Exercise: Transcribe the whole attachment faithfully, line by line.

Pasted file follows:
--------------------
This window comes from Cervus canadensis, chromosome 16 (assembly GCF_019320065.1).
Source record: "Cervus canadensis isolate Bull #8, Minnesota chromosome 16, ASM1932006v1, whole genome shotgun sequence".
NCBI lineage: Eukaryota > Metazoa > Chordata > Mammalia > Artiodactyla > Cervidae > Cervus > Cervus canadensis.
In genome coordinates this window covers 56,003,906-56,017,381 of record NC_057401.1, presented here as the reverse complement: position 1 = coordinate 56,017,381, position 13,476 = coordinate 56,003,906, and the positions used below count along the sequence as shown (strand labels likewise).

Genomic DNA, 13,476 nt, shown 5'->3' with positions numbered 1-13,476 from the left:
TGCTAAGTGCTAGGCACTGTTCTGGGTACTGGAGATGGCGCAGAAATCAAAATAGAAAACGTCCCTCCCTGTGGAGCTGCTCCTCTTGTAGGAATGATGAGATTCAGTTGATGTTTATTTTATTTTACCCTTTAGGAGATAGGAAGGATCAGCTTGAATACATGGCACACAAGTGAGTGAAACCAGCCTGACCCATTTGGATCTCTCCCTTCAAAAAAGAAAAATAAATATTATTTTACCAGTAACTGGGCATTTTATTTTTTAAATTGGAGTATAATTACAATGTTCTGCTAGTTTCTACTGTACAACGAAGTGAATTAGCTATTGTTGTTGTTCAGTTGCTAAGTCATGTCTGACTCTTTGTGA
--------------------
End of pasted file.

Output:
This window comes from Cervus canadensis, chromosome 16 (assembly GCF_019320065.1).
Source record: "Cervus canadensis isolate Bull #8, Minnesota chromosome 16, ASM1932006v1, whole genome shotgun sequence".
NCBI lineage: Eukaryota > Metazoa > Chordata > Mammalia > Artiodactyla > Cervidae > Cervus > Cervus canadensis.
In genome coordinates this window covers 56,003,906-56,017,381 of record NC_057401.1, presented here as the reverse complement: position 1 = coordinate 56,017,381, position 13,476 = coordinate 56,003,906, and the positions used below count along the sequence as shown (strand labels likewise).

Genomic DNA, 13,476 nt, shown 5'->3' with positions numbered 1-13,476 from the left:
TGCTAAGTGCTAGGCACTGTTCTGGGTACTGGAGATGGCGCAGAAATCAAAATAGAAAACGTCCCTCCCTGTGGAGCTGCTCCTCTTGTAGGAATGATGAGATTCAGTTGATGTTTATTTTATTTTACCCTTTAGGAGATAGGAAGGATCAGCTTGAATACATGGCACACAAGTGAGTGAAACCAGCCTGACCCATTTGGATCTCTCCCTTCAAAAAAGAAAAATAAATATTATTTTACCAGTAACTGGGCATTTTATTTTTTAAATTGGAGTATAATTACAATGTTCTGCTAGTTTCTACTGTACAACGAAGTGAATTAGCTATTGTTGTTGTTCAGTTGCTAAGTCATGTCTGACTCTTTGTGA